Auditory rehabilitation

Auditory (re)habilitation

Auditory rehabilitation

Although the type of hearing amplification varies (hearing aid or cochlear implant), as well as age at which a hearing loss was diagnosed, the process of auditory rehabilitation is different yet essential.

Habilitation through aural-verbal therapy

Infants born with a congenital hearing loss (i.e. a hearing loss present at birth, which can be a hereditary hearing loss or hearing loss due to other factors present either in-utero or at the time of birth), have had limited or no access environmental sounds and speech. These infants have not yet learned to listen and talk and still need to develop these skills. Intervention therefore focusses on habilitation through Auditory-Verbal Therapy.

Through early identification and greater access to more advanced hearing technology, children with even the most severe or profound hearing loss can gain access to sound and follow an intervention approach focused on achieving typical developmental milestones in listening, speech, language, cognition and conversational competence. Auditory Verbal Therapy is a specialist early intervention programme which equips parents with the skills to maximise their child’s speech and language development. The Auditory Verbal approach stimulates auditory brain development and enables children with hearing aids and cochlear implants to make sense of the sound relayed by their devices. As a result, children with hearing loss are better able to develop listening skills and spoken language skills, with the aim of giving them the same opportunities and an equal start in life as children born with normal hearing.

Auditory Verbal Therapy focuses on providing parents with techniques and strategies to develop their child’s listening and spoken language through play. Auditory Verbal Therapy enables parents to help their child to make the best possible use of his or her hearing technology and equips parents to check and troubleshoot it in collaboration with their audiologist. This will maximise a child’s access to sound so that listening and spoken language skills can be developed to the fullest extent possible. As the work of young child is play, developing communication skills through play, aids in developing a listening attitude so that paying attention to sound becomes automatic. Hearing and listening become an integral part of communication, play, education, and later in life, work. All learning from the therapy sessions carries over into daily life as parents are provided with the skills to continue therapeutic goals outside of structured, formal therapy sessions. This means that at home, parents can make everyday activities, such as reading a story or bath time, a fun listening and learning opportunity.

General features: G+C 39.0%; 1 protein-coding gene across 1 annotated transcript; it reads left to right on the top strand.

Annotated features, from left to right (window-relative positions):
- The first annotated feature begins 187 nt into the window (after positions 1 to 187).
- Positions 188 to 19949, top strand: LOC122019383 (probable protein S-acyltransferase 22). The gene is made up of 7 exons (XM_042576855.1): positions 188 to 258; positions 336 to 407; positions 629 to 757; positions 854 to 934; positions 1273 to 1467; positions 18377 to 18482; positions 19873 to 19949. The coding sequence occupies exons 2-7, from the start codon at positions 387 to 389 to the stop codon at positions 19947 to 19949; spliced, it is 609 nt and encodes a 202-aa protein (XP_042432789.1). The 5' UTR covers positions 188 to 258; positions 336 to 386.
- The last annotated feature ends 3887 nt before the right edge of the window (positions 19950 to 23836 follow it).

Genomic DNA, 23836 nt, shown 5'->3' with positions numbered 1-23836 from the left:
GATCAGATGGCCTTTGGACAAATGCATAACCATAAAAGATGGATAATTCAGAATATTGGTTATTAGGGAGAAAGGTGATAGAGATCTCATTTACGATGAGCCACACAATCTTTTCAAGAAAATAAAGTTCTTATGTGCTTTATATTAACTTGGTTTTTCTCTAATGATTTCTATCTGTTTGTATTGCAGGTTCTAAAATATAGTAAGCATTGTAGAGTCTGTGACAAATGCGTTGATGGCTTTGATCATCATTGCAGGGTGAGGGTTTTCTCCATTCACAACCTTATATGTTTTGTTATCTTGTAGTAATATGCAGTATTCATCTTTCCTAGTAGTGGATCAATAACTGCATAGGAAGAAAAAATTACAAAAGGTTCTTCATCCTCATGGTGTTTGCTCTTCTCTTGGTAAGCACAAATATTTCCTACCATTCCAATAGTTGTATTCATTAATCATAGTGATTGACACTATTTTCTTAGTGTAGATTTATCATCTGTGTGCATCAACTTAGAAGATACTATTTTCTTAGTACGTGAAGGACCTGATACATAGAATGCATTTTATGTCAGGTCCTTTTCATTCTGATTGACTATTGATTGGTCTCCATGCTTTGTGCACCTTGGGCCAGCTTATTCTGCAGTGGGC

Aural rehabilitation

In older children and adults with an acquired hearing loss (i.e. a hearing loss that occurs or develops some time during a person’s life but was not present at birth), rehabilitation is sought to improve communication ability after the development of spoken language. Learning how to hear with a cochlear implant is like re-learning how to hear. Your brain already has the memories of what sounds sound like and how to interpret them. Auditory rehabilitation helps re-build these connections and helps the brain interpret and understand sounds again. Rehabilitation activities will cover several areas that have an impact on communication. The main areas that are covered in auditory rehabilitation are:

  • Audition: The focus is on developing an awareness of sounds and building an understanding of what specific sounds mean.
  • Speech: A hearing loss limits the ability to hear the sounds of your own voice and therefore you might lose some of your speaking skills, like clear pronunciation of certain speech sounds, in the time before receiving hearing amplification. Speech rehabilitation will help you re-learn how voices sound with a hearing aid or cochlear implant and monitor your own speech production.
  • Language development and communication management: This is using your speaking skills in everyday conversations. Part of this is learning how to identify the sounds of different words and combining these into words, sentences, and a conversation. You will also learn how to manage difficulties understanding others during a conversation.
  • Compensatory strategies: You might experience situations where it is difficult to communicate. Compensatory strategies will help you to be independent and manage communication breakdowns which may occur.

Aural rehabilitation can help reduce a patient’s perception of hearing difficulties, improve his/her perception of quality of life, assist them in becoming more effective users of their hearing technology and implementation of communication strategies. All of this improves a patient’s personal adjustment to living with hearing loss.

Engaging in auditory rehabilitation following hearing amplification is the most important step you can take to help improve listening and communication skills.


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